Seasons of Wildlife


Ducks and geese, as well as bald eagles, are easy to spot around open water. Deer and other mammals who live here year round can also be found.


Migratory waterfowl and other birds, especially native sparrows, are here in large numbers. Frogs and toads emerge and are especially easy to hear in the evenings.


Fawns are often seen with their mothers, especially around dawn and dusk. Great egrets, great blue herons and many types of shorebirds are found in pools where water levels are drawn down in summer.


Tens of thousands of red-winged blackbirds, as well as tree and other swallows, roost in the marsh during the evenings. Large gatherings of northern pintails and other waterfowl are easily seen throughout the refuge during fall migration.

Featured Species

During the spring and fall you can see large gatherings of northern pintails and mallards using the refuge as a place to rest and feed during their migration. Pintails and mallards are dabbling ducks who primarily feed by using their bill to filter out grains, seeds, weeds, aquatic insects and crustaceans from the water. The male is easily distinguished by it beautiful color pattern and long tail, from which it gets its name.

Other duck species that use the refuge during the migration period include gadwalls, and teals, which usually can be seen from the entrance road. By using the viewing scopes located at the overlooks on the road to Swan Lake and on the nature trail, visitors can see other water birds like American white pelicans, Canada and greater white-fronted geese and trumpeter swans. The auto tour leads to Silver Lake, where snow geese and various diving duck species such as common mergansers, buffleheads, ring-necked ducks and lesser scaup feed and rest. Later in the spring and summer, great blue herons and great egrets are readily seen from this road.

During the late spring and late summer, shorebirds such as greater yellowlegs stop over at Swan Lake to take advantage of mudflat habitat. The greater yellowlegs, along with other shorebird species, will pick over these mudflats feeding on small aquatic and terrestrial invertebrates. To accommodate these birds, refuge staff draw down the water level in moist soil units to expose the mudflats during the shorebird migration periods. 

Bald eagles can be seen year round at Swan Lake National Wildlife Refuge. The bald eagle, along with other raptor species such as the red-tailed and red-shouldered hawk, nest and raise their young on the refuge during the early spring and summer months. The largest concentration of bald eagles using the refuge can be observed during the late fall and winter as many of them follow the waterfowl migration to the refuge.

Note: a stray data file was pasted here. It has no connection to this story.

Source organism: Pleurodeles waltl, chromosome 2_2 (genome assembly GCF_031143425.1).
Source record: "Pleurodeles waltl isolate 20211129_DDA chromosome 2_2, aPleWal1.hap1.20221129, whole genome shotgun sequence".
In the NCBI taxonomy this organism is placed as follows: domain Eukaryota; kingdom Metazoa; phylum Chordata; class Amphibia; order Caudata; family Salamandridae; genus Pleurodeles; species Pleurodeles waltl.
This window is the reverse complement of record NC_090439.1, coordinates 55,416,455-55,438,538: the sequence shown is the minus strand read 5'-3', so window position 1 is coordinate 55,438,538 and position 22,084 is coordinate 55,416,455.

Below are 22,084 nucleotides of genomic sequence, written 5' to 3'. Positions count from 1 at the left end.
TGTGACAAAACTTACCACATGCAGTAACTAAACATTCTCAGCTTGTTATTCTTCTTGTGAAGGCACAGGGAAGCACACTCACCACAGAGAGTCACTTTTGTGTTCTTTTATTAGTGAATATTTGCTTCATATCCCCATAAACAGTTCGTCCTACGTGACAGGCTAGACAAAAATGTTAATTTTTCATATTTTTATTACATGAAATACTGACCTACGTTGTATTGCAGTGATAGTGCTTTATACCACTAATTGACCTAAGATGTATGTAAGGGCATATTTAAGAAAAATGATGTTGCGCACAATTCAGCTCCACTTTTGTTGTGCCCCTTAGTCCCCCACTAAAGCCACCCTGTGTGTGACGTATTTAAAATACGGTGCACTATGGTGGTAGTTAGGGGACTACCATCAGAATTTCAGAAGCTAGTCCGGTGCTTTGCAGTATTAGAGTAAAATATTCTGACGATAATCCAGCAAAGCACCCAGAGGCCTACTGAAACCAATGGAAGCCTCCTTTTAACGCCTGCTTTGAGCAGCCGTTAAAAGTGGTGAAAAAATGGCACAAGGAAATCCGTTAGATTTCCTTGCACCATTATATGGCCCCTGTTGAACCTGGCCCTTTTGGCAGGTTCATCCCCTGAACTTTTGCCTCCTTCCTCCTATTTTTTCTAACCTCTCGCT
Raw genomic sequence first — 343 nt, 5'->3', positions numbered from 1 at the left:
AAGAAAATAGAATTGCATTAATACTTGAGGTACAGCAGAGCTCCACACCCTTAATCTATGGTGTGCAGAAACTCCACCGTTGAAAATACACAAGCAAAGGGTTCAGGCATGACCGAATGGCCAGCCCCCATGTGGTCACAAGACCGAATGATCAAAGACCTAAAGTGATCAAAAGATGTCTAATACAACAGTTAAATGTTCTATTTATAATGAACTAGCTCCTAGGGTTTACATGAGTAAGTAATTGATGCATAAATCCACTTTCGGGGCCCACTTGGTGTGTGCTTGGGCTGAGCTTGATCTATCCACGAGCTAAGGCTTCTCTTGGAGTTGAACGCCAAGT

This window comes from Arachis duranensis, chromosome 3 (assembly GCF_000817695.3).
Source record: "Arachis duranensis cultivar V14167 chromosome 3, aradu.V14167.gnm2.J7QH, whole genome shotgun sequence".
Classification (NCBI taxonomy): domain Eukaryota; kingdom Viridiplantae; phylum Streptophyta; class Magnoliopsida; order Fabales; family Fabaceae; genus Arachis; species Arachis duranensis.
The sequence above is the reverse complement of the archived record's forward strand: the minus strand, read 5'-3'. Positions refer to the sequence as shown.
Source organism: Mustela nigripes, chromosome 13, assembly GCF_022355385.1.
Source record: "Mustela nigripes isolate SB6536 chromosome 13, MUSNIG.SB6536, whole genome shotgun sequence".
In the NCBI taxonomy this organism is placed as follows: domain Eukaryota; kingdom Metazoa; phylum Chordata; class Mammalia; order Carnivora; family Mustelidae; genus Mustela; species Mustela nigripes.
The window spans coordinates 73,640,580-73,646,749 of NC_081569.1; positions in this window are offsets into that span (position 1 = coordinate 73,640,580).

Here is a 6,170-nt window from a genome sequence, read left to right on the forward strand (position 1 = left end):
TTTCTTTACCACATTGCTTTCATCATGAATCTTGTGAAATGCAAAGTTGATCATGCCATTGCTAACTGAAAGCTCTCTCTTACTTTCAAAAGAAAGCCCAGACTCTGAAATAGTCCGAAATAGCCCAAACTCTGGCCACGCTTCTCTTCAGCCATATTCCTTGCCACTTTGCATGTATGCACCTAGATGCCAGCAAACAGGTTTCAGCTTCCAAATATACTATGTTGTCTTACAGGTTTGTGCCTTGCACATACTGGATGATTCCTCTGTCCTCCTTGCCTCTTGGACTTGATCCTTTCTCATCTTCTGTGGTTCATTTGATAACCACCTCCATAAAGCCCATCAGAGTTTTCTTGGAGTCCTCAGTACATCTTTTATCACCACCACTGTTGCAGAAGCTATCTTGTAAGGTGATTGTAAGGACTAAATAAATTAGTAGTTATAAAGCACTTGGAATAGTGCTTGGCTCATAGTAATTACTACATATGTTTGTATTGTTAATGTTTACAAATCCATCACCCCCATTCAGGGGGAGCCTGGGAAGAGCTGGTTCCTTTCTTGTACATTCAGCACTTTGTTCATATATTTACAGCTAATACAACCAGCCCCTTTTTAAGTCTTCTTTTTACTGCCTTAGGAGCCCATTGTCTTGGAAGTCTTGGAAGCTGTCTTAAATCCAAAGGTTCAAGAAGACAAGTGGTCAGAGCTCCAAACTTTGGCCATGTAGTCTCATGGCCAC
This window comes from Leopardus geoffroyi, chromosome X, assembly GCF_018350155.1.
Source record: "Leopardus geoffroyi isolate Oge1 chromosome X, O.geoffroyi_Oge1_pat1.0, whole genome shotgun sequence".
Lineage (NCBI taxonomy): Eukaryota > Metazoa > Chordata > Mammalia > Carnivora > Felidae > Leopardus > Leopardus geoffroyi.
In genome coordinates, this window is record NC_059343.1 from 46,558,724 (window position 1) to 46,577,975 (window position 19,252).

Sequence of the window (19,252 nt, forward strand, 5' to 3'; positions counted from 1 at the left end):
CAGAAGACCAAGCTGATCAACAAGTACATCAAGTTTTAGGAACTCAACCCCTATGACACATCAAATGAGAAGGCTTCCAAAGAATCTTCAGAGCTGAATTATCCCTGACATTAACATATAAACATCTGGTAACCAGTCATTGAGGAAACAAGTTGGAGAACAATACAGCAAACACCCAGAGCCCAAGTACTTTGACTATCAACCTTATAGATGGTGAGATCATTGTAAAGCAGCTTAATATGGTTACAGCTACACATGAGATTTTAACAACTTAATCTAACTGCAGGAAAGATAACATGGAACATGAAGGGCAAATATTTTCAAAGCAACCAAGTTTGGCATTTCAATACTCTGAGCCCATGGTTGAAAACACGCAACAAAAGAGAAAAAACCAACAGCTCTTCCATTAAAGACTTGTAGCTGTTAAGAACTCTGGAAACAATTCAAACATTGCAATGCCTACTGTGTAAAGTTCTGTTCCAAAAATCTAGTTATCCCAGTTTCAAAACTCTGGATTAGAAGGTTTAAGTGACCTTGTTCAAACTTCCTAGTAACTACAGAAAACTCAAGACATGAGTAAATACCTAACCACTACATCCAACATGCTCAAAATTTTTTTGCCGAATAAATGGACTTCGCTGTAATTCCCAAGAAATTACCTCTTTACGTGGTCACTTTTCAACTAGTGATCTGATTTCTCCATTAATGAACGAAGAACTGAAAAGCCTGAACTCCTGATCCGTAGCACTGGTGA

Besides the bald eagle, the refuge also provides habitat for a number of other migratory birds. We see many neo-tropical migrants, including eastern phoebes, Baltimore orioles, and summer tanagers. Several species of native sparrows are present during migration, including swamp sparrows in wetland shrubs and fox and white-throated sparrows in drier, brushy habitat. Both grasshopper and field sparrows nest on the refuge. Smith’s and Lapland longspurs are seen in fall and spring. In the fall, we see tens of thousands of red-winged blackbirds, as well as tree and other swallows, as they come into the marsh to roost in the evenings.

White-tailed deer are a common sight at the refuge and are best viewed in the evening time. During mid-summer, keep an eye out for fawns grazing and frolicking with their mothers in the refuge fields. Also keep an eye out for some of our other commonly seen resident wildlife species, such as fox squirrels, raccoons, coyotes, beaver, muskrats, opossums and cottontail rabbits. River otters live here, but are not often seen. Otters were reintroduced onto the refuge in 1982 by the Missouri Department of Conservation, and the success of the experiment led to a state-wide reintroduction program. Frog and toad surveys in past years have detected four species: western chorus frog, southern leopard frog, gray tree frog and northern spring peeper.